MLB plans to choose Denver’s Coors Field as new site for All-Star Game after event is pulled out of Atlanta due to Georgia’s new voting law
- MLB insider says there are plans to move All-Star Game to Coors Field in Denver
- The commissioner’s office would officially make the choice on Tuesday
- MLB pulled the July 13 game from Atlanta in response to Georgia voting rules
- A major new provision requires that a state ID number be listed on absentee ballots
- Critics declined the move, pointing out that MLB requires photo ID for tickets
- Colorado has a Democratic governor and a Democratic-controlled legislature
Major League Baseball plans to move the All-Star Game to Coors Field in Denver after pulling this year’s Midsummer Classic out of Atlanta over objections to sweeping changes to Georgia’s voting laws, according to a person familiar with the decision.
MLB has not yet officially announced the move, and the commissioner’s office was expected to declare Tuesday that the Colorado Rockies will host the game.
MLB pulled the July 13 game from Truist Park in Atlanta in response to the Georgia voting rules that Republican Governor Brian Kemp quickly signed into law on March 25.
Critics, including the CEOs of Delta Air Lines and Atlanta-based Coca-Cola, have condemned the vote changes as too restrictive.
Major League Baseball plans to move the All-Star Game to Coors Field (top) in Denver after pulling this year’s Midsummer Classic from Atlanta
Georgian law and MLB Commissioner Rob Manfred’s swift move (above) to pull the All-Star Game on March 30 continues to spark the reaction from coast to coast
Georgian law sets new limits on postal voting, including the requirement to provide a state identification number on absentee ballots, and more legislative control over how elections are held.
Colorado has a Democratic Governor in Jared Polis and a democratically controlled legislature.
ESPN and MLB Network reported on Monday that the league had settled in Colorado in July for the Midsummer Classic.
Georgian law and the swift action of MLB Commissioner Rob Manfred on March 30 continues to spark the response from coast to coast.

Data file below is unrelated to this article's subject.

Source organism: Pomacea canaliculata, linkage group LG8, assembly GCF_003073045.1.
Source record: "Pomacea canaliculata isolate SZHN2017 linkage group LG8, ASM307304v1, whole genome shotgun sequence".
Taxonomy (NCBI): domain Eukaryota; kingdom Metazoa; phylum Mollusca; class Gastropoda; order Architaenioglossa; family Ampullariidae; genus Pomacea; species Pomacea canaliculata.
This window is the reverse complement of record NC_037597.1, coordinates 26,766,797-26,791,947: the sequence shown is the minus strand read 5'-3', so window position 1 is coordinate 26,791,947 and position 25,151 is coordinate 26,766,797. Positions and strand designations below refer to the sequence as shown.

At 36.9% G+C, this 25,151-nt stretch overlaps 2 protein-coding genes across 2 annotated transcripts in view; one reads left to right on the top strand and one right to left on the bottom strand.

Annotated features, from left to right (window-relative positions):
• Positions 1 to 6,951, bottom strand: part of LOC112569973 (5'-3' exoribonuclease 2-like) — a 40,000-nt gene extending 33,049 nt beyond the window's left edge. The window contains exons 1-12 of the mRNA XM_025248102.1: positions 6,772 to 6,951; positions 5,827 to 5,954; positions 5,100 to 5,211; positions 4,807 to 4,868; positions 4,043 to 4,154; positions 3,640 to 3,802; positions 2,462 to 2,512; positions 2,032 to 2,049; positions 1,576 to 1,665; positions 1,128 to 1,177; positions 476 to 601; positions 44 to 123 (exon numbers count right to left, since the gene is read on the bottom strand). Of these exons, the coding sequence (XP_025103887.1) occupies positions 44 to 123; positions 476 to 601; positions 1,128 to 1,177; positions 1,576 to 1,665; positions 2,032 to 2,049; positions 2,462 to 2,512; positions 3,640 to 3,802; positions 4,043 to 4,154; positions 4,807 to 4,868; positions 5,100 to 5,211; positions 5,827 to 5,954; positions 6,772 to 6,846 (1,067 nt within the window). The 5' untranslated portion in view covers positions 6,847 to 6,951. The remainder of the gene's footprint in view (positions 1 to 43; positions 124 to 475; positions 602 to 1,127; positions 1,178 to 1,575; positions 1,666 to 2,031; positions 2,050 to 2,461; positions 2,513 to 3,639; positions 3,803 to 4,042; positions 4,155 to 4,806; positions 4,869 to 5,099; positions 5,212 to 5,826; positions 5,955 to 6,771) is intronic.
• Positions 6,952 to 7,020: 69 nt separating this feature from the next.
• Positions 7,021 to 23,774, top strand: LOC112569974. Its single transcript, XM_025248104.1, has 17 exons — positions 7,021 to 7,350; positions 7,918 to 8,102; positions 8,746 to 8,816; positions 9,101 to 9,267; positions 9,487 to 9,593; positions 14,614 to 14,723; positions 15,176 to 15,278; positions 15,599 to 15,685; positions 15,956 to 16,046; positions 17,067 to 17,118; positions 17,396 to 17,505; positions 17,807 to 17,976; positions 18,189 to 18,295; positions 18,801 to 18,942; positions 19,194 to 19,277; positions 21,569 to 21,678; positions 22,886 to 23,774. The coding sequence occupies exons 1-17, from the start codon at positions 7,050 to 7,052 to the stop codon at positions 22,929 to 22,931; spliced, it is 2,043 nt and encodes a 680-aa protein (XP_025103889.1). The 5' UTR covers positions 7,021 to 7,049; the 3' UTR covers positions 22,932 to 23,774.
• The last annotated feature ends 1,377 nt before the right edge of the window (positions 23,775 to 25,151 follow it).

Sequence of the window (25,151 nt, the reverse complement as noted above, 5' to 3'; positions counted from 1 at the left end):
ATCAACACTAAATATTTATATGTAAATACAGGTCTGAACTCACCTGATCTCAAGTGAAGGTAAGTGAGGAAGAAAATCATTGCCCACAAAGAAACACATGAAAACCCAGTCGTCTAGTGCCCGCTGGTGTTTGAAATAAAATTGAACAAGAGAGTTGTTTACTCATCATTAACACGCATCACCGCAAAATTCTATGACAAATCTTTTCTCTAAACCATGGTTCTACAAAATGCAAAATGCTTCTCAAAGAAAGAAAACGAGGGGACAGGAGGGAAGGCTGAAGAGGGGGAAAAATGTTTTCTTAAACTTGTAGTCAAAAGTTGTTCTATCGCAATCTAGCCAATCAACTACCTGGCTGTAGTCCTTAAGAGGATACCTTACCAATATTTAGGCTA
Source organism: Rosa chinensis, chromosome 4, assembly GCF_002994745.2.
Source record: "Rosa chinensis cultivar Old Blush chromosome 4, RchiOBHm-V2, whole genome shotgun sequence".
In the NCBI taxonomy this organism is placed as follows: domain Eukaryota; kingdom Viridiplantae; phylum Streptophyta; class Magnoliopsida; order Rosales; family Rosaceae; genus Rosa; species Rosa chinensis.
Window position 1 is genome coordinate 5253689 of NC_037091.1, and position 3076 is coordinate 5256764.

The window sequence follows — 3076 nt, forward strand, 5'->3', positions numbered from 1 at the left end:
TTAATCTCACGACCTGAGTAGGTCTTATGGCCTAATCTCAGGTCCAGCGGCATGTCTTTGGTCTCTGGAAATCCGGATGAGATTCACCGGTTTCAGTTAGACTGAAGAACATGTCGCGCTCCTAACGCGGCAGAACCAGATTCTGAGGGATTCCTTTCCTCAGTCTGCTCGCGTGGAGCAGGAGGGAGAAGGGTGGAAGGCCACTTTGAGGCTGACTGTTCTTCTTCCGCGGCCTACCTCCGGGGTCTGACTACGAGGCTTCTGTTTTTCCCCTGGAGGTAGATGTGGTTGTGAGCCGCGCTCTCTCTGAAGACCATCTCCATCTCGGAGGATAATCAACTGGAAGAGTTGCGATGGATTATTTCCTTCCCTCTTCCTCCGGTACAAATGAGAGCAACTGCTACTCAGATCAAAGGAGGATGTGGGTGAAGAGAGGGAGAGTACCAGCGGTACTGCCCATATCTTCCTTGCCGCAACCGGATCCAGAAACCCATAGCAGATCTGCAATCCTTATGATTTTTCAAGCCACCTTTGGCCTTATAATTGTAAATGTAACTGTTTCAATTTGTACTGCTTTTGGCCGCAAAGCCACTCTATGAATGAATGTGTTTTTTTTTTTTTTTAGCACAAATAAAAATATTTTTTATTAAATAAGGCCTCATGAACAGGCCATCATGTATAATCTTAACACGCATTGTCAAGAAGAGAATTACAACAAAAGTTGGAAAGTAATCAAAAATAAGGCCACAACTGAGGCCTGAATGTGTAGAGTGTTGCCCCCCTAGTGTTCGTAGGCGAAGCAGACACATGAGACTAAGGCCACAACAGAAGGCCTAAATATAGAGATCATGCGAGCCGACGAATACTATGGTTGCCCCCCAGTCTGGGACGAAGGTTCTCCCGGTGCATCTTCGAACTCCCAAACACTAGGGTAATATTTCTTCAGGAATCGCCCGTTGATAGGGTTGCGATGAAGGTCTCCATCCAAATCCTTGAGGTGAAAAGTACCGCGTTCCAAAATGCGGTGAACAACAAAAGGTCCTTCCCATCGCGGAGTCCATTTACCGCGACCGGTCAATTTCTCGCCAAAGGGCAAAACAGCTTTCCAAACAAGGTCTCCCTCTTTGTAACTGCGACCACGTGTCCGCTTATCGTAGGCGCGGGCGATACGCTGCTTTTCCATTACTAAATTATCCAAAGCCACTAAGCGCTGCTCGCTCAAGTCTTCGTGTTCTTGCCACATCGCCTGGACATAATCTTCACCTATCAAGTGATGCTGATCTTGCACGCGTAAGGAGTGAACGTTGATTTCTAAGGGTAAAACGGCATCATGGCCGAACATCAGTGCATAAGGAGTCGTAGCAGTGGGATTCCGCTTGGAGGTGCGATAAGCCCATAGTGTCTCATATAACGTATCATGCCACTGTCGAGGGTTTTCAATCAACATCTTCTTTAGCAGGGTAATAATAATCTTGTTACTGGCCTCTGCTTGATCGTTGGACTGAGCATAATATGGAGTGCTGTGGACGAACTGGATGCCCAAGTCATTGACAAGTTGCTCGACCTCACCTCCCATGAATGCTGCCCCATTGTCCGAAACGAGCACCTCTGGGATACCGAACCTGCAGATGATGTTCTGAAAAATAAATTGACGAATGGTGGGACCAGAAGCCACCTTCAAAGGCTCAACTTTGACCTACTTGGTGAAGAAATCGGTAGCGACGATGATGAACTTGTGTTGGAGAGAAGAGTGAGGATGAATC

Florida Senator Marco Rubio released a letter his office said had been sent to Manfred Monday, questioning whether the commissioner would also relinquish his membership of Augusta National in Georgia, home of the Masters, due to his public position on the newly adopted state voting laws.
MLB pulled the July 13 game from Truist Park in Atlanta in response to Georgia voting rules that Republican Governor Brian Kemp quickly signed into law on March 25
Manfred has also been asked whether he will attend the 2021 Masters this week as planned.
In addition, eight members of the Georgian House of Representatives wrote Coca-Cola telling the company that they no longer wanted free Coke products for their offices and asking the Atlanta-based soft drink giant to remove their remaining pop “ immediately. ”
Coca-Cola is currently distributing free products to regulatory agencies.
Republicans have complained that the uproar about Georgian law is unfair because aspects of it actually create more opportunities to vote.
“ Should Coke choose to read the bill, share its true intentions, and accept their role in spreading falsehoods, we would welcome a conversation about rebuilding a working relationship, ” wrote Georgia GOP lawmakers. their letter.
Democrats have pointed to bans in the bill, such as watering people standing in line, as cruel, with President Joe Biden calling it “ Jim Crow on steroids. ”
South Carolina Republican Representative. Nancy Mace suggested that the league’s stance was hypocritical given the opposition to the law, which requires voters to include a state ID number on their absentee ballot.
Critics have criticized MLB for moving the All-Star Game out of Georgia over controversial new voter ID law – while fans are still required to show photo IDs to pick up tickets.
South Carolina Republican Representative Nancy Mace suggested the league’s ticket policy was hypocritical given backlash against the law requiring voters to include a state identification number on their absentee ballot.
‘Hey @MLB, is this you?’ Rep. Mace, along with a screenshot of the Will Call policy, wrote on mlb.com.
The official policy is, “Group and hospitality tickets left at Will Call will be held under the name of one person, and that person will need photo ID to collect their tickets.”